You claim that the 'end-work' of a smith would not be hurt. However, you are ignoring something. A large majority of the things smiths can make aren't used. Not to mention the fact that carpenters are, "Oh, look, what is that thing chained to that table holding a slicer and being whipped by the smiths?" You can claim that it is poor marketing, or what have you. But the basis of the entire crafting system seems to be smithing. Why smithing? Where does the money supposedly come from? The fighters. Where do fighters get their money? From the monsters. What else do they get from monsters? Swords, and shields, and armor.
We didnt suggest this system to save the smiths. It doesn't, but it doesnt harm crafters either. Besides, mages spend tons of money on gear, potions and possibly gems. I don't see how this is so different from what the other classes do.Now we have these things called potions. So then we go from, fighter gives money to smith, fighter gets sword. Fighter gives sword to mage and money. Gets back magical sword. To, fighter gives druid a horrid weapon and money, druid fixes it and passes money back to the npc for coin, fighter goes to the mage. What does the mage do with the money? Nothing. Or they spend it on gems. The money then goes to miners. And most miners are smiths. So the smiths still have all the money.
There are already magical swords. The paradox is already there, if it even is a paradox. IMO, its not. I like to think metal harms magic because it limit's the mages movements, and gesturing is necessary to cast spells.If anything the ultra-rare ore should be used to make weapons that are magical. Not some one enchanting metal, which currently goes against IG effect due to the fact that metal is bad for magic. Personally, I like the way the crafting system is currently set up, it could just use some tweaking. It could use some balancing in a direction, but I do not think that putting another skill set in is the answer. If teleporting scrolls or scroll of total pwnage and what have you go IG, then it should simply go to mages, or be open to everyone and possibly to be made and require a mage to power. Not another new 'class'. Especially not with the current ig teacher situation.
Please list the end skill rewards for mages. I can only think of one, and that is the ability to teach. And to be fair, thats not really an advantage to the mage, but rather to mage students.As for the current 'end-skill' rewards for crafters? Well, there isn't a whole lot, and I know two, if not three, are directed alone to mages, and then smithing to fighters, and glassblowing is mainly for druids.
Thats not what we're trying to do, no, but sure... Your suggestions sound nice.If you want to add end-skill stuff for the current crafters, do it like this:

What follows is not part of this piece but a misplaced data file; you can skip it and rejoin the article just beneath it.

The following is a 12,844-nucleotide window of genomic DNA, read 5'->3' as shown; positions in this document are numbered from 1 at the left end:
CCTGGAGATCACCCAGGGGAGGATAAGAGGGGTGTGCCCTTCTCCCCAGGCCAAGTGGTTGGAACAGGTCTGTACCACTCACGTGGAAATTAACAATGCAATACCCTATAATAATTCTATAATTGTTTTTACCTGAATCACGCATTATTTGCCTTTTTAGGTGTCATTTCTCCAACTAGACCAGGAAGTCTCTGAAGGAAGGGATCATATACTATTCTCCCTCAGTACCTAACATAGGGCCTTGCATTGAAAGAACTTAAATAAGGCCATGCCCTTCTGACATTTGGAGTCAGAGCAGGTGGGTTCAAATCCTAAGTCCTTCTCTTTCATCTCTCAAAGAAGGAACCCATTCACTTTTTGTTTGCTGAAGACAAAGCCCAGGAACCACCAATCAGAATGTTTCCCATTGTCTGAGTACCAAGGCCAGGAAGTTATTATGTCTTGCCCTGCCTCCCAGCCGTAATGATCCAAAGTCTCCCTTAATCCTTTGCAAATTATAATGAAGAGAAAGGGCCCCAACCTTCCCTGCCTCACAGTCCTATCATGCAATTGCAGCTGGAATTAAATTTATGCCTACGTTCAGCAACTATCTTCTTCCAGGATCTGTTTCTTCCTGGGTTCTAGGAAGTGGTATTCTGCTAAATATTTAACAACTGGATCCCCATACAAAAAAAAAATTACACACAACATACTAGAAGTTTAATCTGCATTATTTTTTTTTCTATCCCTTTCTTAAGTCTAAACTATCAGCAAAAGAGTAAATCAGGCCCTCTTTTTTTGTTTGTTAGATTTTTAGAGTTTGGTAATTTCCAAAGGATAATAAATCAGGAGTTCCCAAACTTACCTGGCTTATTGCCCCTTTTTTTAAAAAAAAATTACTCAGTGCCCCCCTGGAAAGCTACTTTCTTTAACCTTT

Rings with other effects. (such as the tracking rings that I am not entirely sure will work.)
Clothes that do cool stuff. Rabbit disguise, anyone?
Carpentry has good stuff, its just basically useless due to other methods of getting them.
Smithing is pretty good if not too good.
Glass blowing is neccasary but I have no clue what it can do beyond possibly vases.
Legitimite fear, and this might well be the result, but most fighters already have tons of magical weapons. The only difference in the system we suggest, is that the magical weapons would have another source.What I suggest, is that if this goes into the game, everyone will have magic. You can start off by saying, 'Well, we will just make it heavily limited.', because as cool as that is, it doesn't take long at all to get huge amounts of gems. Then the answer would be to lower the amount of gems available to get, which once again comes back to hurt carpenters, smiths, goldsmiths, and possibly tailors if I recall.
You have a point, but I adressed this earlier. The strongest argument AGAINST what I suggest, is that mages might already have too much power.Mr. Cromwell wrote:5.) Too much power and influence for magic chars. There's plenty already, so really guys, there's no need to make mages the sole givers of magic weapons too. If that is implemented we might just as well change the game from "Illarion" from "Play a mage or you're wasting your time-rion".
We must be VERY careful not to make druids useless by including scrolls. Therfor, I think scrolls should be limited to what mages already can do. Things like damage spells and portals.Exactly. We agree here. Thats why what they should be able to do is very minor, teleport scrolls, pure elemental shifts, and minor improvements to weapons in a 'one enchantment per thing', that might increase damage slightly, or speed, or what have you. A -small- nudge. Not enough to count as a craft in and of itself.
Heh, Im almost considering to have my char teach yours, entirely based on that sentence.. How cute xDJoxini Baenra wrote:Id deffidently fish for 1000 or 1500 fish just to know what it is like to cast magic and find out if it is for me!
though i hope you don't (and you shouldn't) as this would be crossing OOC knowledge with IG knowledge. and while it is an awesome sentence your character has a. no knowledge of it and b. may (depending on you and the character) act diferently.Aust wrote:Heh, Im almost considering to have my char teach yours, entirely based on that sentence.. How cute xDJoxini Baenra wrote:Id deffidently fish for 1000 or 1500 fish just to know what it is like to cast magic and find out if it is for me!